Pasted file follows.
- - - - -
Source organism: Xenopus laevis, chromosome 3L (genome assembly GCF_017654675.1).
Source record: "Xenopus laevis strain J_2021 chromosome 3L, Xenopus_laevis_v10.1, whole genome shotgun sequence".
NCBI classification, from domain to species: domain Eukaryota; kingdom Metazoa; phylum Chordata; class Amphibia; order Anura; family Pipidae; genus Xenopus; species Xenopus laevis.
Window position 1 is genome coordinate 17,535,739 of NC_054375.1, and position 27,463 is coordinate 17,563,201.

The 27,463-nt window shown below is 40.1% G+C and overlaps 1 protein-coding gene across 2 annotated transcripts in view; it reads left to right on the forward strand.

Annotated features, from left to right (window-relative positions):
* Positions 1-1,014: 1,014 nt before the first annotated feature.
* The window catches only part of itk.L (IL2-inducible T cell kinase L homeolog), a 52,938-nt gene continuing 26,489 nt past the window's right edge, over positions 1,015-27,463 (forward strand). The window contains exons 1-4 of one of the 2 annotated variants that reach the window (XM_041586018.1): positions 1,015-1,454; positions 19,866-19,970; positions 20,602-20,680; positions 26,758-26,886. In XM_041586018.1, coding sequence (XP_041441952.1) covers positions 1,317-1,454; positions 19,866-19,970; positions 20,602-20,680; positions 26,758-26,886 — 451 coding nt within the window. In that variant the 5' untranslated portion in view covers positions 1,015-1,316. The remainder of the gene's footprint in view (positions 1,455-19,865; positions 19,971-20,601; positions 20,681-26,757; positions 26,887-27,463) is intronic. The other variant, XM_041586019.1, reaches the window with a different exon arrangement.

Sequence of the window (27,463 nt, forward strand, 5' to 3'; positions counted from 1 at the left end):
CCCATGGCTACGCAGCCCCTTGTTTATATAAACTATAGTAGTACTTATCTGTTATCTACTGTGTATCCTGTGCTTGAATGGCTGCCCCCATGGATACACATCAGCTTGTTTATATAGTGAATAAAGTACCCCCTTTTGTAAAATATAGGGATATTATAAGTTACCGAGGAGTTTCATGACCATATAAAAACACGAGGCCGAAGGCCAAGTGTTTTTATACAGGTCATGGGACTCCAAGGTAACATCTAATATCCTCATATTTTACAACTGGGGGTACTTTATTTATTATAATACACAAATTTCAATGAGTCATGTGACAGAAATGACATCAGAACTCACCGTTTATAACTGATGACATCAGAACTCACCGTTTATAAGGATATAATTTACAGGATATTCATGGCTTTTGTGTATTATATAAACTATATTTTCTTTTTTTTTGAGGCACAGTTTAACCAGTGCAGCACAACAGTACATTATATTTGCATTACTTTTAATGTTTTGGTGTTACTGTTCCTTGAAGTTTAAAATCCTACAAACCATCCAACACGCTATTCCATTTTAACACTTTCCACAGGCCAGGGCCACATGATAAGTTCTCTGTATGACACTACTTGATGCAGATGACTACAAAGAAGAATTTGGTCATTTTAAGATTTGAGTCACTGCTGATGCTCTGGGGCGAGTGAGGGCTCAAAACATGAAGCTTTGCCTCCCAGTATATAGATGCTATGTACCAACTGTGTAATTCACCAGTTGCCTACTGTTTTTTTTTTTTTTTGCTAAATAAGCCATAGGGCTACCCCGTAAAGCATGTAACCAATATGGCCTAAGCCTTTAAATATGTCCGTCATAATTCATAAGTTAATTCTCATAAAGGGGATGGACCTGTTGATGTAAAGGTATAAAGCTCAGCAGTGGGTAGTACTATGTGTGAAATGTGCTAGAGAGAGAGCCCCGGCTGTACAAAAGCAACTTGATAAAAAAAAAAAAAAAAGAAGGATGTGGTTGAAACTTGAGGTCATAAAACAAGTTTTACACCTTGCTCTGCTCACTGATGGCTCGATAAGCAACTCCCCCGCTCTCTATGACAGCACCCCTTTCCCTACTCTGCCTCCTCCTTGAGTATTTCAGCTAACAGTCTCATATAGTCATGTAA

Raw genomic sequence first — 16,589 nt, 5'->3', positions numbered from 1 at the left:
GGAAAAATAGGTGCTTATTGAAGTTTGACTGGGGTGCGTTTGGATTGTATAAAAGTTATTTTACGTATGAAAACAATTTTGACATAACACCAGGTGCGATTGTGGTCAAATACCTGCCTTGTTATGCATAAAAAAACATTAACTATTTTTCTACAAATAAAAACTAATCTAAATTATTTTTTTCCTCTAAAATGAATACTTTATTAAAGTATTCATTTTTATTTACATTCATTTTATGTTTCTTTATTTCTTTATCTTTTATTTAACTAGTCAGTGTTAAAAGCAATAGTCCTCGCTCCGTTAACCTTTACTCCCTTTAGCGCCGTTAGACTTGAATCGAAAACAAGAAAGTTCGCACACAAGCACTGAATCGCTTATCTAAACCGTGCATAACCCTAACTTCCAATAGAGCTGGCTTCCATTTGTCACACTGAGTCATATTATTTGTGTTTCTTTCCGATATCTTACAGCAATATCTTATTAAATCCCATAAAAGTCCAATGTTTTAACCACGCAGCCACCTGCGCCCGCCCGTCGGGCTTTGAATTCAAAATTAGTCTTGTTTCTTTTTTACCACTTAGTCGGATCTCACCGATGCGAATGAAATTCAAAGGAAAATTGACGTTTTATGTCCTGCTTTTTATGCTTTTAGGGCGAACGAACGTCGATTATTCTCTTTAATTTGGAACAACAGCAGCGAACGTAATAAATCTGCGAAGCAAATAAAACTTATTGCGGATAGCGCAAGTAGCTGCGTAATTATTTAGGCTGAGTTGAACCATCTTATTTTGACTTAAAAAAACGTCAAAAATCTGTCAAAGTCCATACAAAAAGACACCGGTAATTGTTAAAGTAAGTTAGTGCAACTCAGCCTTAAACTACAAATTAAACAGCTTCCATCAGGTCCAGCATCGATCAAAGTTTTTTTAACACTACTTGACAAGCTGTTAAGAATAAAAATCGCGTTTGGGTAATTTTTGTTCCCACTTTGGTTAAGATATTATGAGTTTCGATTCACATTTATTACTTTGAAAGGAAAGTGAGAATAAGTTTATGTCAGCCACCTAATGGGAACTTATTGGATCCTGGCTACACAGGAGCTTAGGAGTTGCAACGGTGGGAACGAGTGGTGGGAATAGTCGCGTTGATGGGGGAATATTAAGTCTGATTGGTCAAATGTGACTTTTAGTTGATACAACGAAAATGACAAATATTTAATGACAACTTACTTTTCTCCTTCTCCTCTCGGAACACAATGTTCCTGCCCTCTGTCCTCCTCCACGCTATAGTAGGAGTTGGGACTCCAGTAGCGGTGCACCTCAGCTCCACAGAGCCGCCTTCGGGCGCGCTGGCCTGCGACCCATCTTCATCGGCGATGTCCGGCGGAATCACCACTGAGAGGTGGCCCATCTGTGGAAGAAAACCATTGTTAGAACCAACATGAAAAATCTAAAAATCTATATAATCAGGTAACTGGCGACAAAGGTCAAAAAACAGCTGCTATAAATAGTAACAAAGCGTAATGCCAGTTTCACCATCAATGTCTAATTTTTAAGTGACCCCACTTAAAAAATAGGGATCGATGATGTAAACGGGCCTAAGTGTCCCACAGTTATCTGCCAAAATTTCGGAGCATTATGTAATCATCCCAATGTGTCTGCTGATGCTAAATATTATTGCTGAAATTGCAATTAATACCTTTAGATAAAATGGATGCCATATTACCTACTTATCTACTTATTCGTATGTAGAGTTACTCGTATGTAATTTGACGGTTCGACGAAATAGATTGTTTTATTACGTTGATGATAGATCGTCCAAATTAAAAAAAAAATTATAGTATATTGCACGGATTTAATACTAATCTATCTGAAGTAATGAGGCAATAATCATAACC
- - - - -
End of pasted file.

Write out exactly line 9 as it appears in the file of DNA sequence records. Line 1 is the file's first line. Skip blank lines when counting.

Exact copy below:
Sequence of the window (27,463 nt, forward strand, 5' to 3'; positions counted from 1 at the left end):